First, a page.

Words by Richard “Treats” Dryden—
Richard “Treats” Dryden is a New York-based DJ and journalist, and a contributing editor for Mass Appeal and Complex magazines. Kris Kross was his favorite group in 1992.
“The day seemed nice and bright and everything feels alright.” So began May 1st, and also the lead verse by Chris Kelly of Kris Kross on 1993’s “Alright.” It was that kind of day in New York yesterday. To hear Kris Kross’ anthem would conjure up nostalgia, cuing that good times were upon us. Those feelings of optimism have even more sentimental value now with its author and poet, Chris Kelly passing on. When I got wind of Kelly’s death through Twitter, the sun had already set. Darkness had fallen with the tragic loss of a man who gave my generation words to live by on hit songs like “Jump” (which still gets play at Madison Square Garden whenever referees call a jump ball) and “Warm It Up.”
Kris Kross became my favorite group in 1992 when the video for “Jump” was all over MTV, especially Yo! MTV Raps. By the time their second album Da Bomb came out with “Alright” as the lead single, I was proud to have been a fan from day one. They had stopped wearing their clothes backwards, but never forgot where they came from. Keeping true to their musical roots, they enlisted Supercat—who had made a wicked appearance on the remix to “Jump” from Totally Crossed Out—on their sophomore opus.
Hearing him on the original and the remix of “Alright” was so cool to me. The production was cross-generational, and multi-genre before such mash-ups became commonplace. You had the bassline of Slave’s “Just A Touch of Love” in the forefront; the Lafayette Afro Rock Band’s kick and snare drums setting the tempo (as it did for many hip-hop classics like Mary J. Blige’s “Real Love” and “Nobody Beats the Biz” by Biz Markie). Marley Marl’s “just kick a little something for them cars that be bumpin'” drop from LL Cool J’s “Boomin’ System” primed it to be blasted at high volume, preferably with the sunroof down, through a residential neighborhood. Oh, and Supercat got double billing; along with his guest appearance, the record sampled “Ghetto Red Hot.”
If you bump the remix, Supercat’s verse is extended, arguably stealing the show from the young’n’s. You’d expect that though from the deejay, who was bubbling in hip-hop around the same time. Remember a very green Notorious B.I.G., Puff Daddy and 3rd Eye shined on the remix to “Dolly My Baby.” Supercat was in his prime. DJs like Bobby Konders or Dahved Levy would run a whole set of Supercat bangers on Kiss FM and WBLS, respectively. You could expect to hear “Alright” at some point during their set with my favorite record “Mud Up,” “Coke Don,” or “Cabin Stabbin’.” What did I know, about gun talk, sex, and the little bit of consciousness peppered throughout the Supercat dancehall records of the ’90s. But it was “Alright” that put a lot of the more raw material to the side and was all about feel good vibes.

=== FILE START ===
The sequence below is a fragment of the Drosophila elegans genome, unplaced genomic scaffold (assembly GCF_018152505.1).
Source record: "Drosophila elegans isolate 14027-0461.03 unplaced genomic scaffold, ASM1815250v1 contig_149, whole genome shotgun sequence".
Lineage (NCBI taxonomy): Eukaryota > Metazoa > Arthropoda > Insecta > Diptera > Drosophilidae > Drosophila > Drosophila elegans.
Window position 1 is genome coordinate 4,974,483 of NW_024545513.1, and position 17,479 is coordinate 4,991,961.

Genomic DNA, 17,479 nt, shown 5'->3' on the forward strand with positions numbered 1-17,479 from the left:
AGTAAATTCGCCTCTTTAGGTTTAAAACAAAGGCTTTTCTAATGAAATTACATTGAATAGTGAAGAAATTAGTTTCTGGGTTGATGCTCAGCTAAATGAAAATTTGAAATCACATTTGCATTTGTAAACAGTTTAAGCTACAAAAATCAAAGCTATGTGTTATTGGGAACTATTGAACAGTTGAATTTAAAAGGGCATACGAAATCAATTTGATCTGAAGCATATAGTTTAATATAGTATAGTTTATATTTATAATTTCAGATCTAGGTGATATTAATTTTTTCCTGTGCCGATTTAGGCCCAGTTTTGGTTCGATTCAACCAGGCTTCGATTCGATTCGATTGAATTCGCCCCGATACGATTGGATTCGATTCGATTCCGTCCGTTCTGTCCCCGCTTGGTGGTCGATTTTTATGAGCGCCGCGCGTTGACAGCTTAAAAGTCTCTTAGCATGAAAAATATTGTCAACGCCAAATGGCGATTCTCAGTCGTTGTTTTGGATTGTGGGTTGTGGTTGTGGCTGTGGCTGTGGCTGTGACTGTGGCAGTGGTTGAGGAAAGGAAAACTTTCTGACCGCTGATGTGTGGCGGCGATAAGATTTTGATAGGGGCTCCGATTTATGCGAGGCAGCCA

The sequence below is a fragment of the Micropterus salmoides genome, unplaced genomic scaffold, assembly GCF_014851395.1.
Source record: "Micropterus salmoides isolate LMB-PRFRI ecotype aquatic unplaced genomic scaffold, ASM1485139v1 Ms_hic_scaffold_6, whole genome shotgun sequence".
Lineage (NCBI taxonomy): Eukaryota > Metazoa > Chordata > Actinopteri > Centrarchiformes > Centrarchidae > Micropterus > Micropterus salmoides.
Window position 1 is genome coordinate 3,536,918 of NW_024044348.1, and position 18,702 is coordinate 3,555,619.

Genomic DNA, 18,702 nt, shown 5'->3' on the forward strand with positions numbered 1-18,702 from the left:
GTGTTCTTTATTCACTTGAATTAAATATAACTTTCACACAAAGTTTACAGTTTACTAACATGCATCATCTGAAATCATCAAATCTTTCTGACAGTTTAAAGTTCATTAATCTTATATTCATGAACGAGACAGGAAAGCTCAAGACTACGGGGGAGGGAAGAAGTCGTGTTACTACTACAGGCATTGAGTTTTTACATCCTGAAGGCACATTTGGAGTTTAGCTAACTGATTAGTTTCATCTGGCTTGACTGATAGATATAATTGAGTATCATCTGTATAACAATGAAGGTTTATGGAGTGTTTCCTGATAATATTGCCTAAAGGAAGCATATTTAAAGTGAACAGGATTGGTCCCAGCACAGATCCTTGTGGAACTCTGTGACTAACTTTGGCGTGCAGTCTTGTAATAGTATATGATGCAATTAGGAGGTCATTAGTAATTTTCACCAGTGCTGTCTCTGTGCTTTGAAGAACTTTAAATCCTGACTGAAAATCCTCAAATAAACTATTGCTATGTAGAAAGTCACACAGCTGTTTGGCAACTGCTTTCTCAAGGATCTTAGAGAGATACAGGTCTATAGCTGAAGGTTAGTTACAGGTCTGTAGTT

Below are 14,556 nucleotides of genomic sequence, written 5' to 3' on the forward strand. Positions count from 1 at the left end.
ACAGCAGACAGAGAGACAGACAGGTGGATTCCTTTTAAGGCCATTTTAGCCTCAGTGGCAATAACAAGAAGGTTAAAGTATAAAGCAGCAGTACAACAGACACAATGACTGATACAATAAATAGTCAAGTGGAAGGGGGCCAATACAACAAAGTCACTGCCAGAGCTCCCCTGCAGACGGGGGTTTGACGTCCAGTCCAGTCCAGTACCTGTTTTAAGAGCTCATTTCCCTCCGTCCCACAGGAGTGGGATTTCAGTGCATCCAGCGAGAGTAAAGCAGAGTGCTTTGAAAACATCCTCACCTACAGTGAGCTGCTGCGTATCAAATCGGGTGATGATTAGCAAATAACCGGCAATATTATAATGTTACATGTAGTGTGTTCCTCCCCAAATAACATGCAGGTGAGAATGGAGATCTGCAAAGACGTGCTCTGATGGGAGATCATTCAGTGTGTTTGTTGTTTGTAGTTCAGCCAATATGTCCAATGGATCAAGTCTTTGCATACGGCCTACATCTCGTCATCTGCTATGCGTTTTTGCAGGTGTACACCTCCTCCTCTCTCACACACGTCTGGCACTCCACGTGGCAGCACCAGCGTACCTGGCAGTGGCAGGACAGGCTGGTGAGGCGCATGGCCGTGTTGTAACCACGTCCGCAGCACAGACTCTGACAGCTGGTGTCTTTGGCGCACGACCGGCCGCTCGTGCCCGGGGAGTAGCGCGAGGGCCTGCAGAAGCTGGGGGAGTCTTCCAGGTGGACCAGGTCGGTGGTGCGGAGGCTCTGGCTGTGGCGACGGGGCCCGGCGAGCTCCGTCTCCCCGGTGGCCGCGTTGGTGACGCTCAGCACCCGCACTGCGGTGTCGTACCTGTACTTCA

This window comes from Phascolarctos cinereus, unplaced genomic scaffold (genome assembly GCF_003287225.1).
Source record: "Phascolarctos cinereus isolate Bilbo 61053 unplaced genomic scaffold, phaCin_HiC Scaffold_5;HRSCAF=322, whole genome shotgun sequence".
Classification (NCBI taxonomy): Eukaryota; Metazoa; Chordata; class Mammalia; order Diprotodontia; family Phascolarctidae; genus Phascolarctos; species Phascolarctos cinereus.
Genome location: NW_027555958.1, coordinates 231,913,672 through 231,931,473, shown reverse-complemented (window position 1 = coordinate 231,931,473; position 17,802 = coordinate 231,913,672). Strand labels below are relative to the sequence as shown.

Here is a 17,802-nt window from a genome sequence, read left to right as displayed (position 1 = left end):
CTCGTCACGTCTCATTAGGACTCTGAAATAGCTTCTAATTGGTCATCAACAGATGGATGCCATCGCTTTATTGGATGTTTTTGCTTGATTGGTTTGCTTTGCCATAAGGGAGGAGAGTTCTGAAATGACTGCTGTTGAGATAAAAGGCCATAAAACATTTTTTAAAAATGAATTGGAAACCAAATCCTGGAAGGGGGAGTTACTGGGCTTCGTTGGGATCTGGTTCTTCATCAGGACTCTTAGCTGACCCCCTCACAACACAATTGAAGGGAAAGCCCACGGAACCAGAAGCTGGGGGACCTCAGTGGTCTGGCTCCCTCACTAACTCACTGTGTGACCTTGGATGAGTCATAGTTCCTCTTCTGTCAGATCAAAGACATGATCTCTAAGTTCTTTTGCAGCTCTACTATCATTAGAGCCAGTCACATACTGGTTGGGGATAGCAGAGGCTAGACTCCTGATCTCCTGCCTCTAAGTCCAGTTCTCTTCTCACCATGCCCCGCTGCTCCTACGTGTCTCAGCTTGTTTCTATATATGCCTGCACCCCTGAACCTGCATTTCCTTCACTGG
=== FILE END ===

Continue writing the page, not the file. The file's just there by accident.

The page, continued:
In the video, Chris Kelly and Chris Smith were as laid back as can be, enjoying their youth riding around in classic, big bodied cars that I learned about by watching Dr. Dre and Snoop Dogg videos. But these cats were from Atlanta. They rode like that down in The A? Chris Kelly rapped about the happy feeling of the last day of school! Who needs to sing “no more pencils no more books,” when “Alright” is the soundtrack to the months between June and August? I don’t even think I ever had Da Bomb, but I know I had the maxi-single so I could play side A and B front to back.
The more familiar elements to the “Alright” video though were the dance moves. Everybody was doing the Bogle back in ’93. Two fingers in the air—above your head, or in front of your chest—cranking them forward in a circle as if you were cycling in slow motion, while your upper body is relaxed, moving in its own wave form. Dudes like Supercat made it look cool because the two fingers were gangster; girls made it sultry arching their back like they were playing a game of limbo.
“Alright” should be remembered as Kris Kross’ greatest collaboration. (For the record, their second best collab was with Redman on the remix of “Tonight’s Da Night.”) Their sound matured as they did between albums. Linking with Supercat gave them credibility with one of dancehall’s superstars. In return, Supercat became more relevant beyond the Caribbean community, especially among young teens.
I definitely knew Supercat’s verse better than I did “Cabin Stabbin.'” Rightfully so, and I have Kris Kross to thank for helping me not to grow up too fast.